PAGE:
# Thread: mode of the chi-square distribution

1. ## mode of the chi-square distribution

I don't understand why the mode of the chi-square dist is df-2. With three categories, the mode would be 1, that is, the distribution would have its highest point at 1, indicating that when the null is true, the most probable or most frequent chi-sq value would be 1. Shouldn't it be 0 instead, regardless of number of categories, since, when the null is true, the obtained frequencies would be equal to the expected frequencies? I surely am misunderstanding something somewhere...I would greatly appreciate an explanation

2. ## Re: mode of the chi-square distribution

Originally Posted by joeygor
I don't understand why the mode of the chi-square dist is df-2. With three categories, the mode would be 1, that is, the distribution would have its highest point at 1, indicating that when the null is true, the most probable or most frequent chi-sq value would be 1. Shouldn't it be 0 instead, regardless of number of categories, since, when the null is true, the obtained frequencies would be equal to the expected frequencies? I surely am misunderstanding something somewhere...I would greatly appreciate an explanation
What you need to understand is the concept of a sampling distribution that is associated with any particular sample statistic (e.g. chi-square, t, F, Z, etc.)

Basically, sampling distributions are derived assuming the null hypothesis is true. There will also be an expected value (mean) and a standard error associated with the sampling distribution. As such, the sample statistics (under the null) will vary due to random chance factors alone....They can be small e.g chi-square = 0 or large chi-square = 18.5 (just to throw a number out).

To use your example, the mean of a sampling distribution of a chi-square statistic with df=3 (assuming the null is true) will be 3 (not zero). Note that zero is a lower limit.

3. ## Re: mode of the chi-square distribution

Originally Posted by Dragan
What you need to understand is the concept of a sampling distribution that is associated with any particular sample statistic (e.g. chi-square, t, F, Z, etc.)

Basically, sampling distributions are derived assuming the null hypothesis is true. There will also be an expected value (mean) and a standard error associated with the sampling distribution. As such, the sample statistics (under the null) will vary due to random chance factors alone....They can be small e.g chi-square = 0 or large chi-square = 18.5 (just to throw a number out).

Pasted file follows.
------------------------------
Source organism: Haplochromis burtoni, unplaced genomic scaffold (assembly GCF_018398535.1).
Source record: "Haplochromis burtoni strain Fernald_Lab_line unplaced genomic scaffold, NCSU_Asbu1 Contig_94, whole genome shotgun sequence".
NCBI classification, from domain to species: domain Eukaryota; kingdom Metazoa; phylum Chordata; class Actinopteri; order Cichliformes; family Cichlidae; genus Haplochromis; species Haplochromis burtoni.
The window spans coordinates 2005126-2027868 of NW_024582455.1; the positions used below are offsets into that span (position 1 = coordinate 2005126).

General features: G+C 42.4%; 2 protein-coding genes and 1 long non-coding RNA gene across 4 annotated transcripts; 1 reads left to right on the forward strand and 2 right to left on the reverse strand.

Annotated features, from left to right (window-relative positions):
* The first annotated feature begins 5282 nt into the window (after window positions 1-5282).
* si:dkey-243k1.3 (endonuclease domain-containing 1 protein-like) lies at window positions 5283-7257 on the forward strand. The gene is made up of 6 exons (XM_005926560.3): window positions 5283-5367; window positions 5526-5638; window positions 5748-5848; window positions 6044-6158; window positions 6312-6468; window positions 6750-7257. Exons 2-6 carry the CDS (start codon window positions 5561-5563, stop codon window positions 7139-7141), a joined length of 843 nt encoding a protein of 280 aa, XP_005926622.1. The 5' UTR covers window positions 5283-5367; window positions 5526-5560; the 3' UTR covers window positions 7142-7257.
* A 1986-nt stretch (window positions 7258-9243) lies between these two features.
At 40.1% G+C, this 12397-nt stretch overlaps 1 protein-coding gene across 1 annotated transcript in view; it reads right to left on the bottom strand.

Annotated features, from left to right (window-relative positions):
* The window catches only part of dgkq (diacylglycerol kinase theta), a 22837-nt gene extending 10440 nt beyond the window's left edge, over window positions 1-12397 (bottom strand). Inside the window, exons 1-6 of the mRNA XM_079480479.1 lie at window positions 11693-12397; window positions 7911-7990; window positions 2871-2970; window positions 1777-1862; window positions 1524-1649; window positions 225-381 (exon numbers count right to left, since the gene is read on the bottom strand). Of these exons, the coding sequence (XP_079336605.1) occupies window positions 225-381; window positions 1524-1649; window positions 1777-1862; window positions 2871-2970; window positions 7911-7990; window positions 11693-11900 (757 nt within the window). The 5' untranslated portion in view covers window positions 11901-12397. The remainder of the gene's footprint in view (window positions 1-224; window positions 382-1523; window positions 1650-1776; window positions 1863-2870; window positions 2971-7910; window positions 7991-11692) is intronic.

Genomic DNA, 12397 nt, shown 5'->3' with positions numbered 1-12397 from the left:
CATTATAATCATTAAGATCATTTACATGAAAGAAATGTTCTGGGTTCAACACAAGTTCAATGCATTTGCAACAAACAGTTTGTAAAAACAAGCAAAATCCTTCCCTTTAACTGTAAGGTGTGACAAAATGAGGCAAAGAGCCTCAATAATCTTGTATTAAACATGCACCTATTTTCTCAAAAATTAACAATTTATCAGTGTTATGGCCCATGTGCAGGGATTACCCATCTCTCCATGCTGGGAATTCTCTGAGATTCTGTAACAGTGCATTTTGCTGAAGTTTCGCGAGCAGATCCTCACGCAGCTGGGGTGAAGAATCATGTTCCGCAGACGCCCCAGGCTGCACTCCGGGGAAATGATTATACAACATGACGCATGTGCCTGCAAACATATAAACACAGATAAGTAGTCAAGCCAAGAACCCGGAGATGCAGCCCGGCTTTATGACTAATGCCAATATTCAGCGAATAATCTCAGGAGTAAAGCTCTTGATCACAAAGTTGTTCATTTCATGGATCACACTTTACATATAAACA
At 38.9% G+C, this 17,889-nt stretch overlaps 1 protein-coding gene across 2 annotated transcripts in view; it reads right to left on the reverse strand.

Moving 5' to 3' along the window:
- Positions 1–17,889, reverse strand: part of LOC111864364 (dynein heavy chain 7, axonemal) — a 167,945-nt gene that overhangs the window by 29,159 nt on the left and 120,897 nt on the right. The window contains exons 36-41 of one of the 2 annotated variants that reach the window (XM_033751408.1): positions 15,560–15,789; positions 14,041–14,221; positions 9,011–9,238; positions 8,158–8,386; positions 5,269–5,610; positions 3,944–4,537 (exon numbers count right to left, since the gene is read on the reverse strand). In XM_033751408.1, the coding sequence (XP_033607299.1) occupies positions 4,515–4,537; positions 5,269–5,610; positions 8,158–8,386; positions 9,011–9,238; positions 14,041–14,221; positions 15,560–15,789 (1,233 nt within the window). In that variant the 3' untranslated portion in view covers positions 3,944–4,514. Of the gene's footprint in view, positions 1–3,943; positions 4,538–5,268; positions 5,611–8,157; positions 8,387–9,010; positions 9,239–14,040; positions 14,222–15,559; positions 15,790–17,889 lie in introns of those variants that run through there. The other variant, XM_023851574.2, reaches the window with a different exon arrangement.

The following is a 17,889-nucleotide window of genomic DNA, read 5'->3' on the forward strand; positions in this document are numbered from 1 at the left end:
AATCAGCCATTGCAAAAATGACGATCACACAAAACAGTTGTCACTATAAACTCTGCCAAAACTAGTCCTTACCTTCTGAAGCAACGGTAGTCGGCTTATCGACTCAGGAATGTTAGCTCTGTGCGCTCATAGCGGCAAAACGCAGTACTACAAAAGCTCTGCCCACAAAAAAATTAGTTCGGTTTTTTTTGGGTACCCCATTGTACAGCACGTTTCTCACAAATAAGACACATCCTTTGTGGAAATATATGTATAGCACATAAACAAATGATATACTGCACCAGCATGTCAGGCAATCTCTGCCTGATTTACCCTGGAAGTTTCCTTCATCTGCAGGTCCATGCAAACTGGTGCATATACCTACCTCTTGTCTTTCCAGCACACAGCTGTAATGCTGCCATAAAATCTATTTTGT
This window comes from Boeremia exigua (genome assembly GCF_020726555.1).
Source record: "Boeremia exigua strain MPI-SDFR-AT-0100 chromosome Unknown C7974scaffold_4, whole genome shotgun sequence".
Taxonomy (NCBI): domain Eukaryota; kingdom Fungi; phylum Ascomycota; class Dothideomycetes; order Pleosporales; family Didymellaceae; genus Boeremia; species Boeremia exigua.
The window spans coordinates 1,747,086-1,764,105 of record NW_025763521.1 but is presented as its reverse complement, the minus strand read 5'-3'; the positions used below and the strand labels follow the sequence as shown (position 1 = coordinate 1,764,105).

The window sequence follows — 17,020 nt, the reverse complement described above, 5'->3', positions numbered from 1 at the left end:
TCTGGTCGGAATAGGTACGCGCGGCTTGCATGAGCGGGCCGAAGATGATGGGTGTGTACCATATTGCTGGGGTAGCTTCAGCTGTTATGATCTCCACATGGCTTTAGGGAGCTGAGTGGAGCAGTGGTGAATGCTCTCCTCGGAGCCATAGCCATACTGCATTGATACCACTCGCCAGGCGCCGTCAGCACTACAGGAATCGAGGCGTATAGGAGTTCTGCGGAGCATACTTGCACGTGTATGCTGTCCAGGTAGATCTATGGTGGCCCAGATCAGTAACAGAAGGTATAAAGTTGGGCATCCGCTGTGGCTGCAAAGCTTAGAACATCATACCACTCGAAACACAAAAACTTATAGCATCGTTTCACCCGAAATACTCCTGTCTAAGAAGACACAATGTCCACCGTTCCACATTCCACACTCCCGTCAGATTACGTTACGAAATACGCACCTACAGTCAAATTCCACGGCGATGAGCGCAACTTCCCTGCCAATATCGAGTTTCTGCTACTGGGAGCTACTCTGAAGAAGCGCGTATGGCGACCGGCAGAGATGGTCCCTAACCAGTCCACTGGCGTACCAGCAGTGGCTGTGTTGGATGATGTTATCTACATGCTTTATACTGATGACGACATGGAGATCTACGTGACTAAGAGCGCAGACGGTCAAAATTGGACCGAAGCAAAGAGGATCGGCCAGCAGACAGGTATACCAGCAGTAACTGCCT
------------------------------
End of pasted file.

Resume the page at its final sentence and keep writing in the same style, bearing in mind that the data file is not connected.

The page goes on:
To use your example, the mean of a sampling distribution of a chi-square statistic with df=3 (assuming the null is true) will be 3 (not zero).
Sampling distributions can be based on all possible outcomes as well as repeating sampling an infinite number of times, right? Is it not the case that with repeated sampling, when the null is true, the observed frequencies would most often be equal to the expected frequencies, in which case, their differences, and the squares of their differences, and the sum of these (the chi-square) would be equal to zero? Wouldn't this then be the modal probability value? Certainly there would be observed frequencies different from the respective expected frequencies, but they should of course be less frequent/probable than the expected frequencies, right?

Also, the mean and the mode of the chisq are not the same right? The mean = df, the mode = df-2, and the median approx df -.7. I am interested in the mode, that is, the value with the highest probability (which is the mean,and of course also the median and the mode in a normal dist, but not in the chisq dist). Thanks Dragan, looking forward to your reply. I acutally teach basic stats, and this part of the course confounds me

4. ## Re: mode of the chi-square distribution

Originally Posted by joeygor
Is it not the case that with repeated sampling, when the null is true, the observed frequencies would most often be equal to the expected frequencies, in which case, their differences, and the squares of their differences, and the sum of these (the chi-square) would be equal to zero?
Well, no, in general this is not true, because the sampling distribution of a chi-square distribution becomes more normal-like as the degrees of freedom increase. And, further, the mode converges closer to mean as the number of df increases (mean = df).

Note that a chi-square value of 0 is THE Lower limit of the sampling distribution.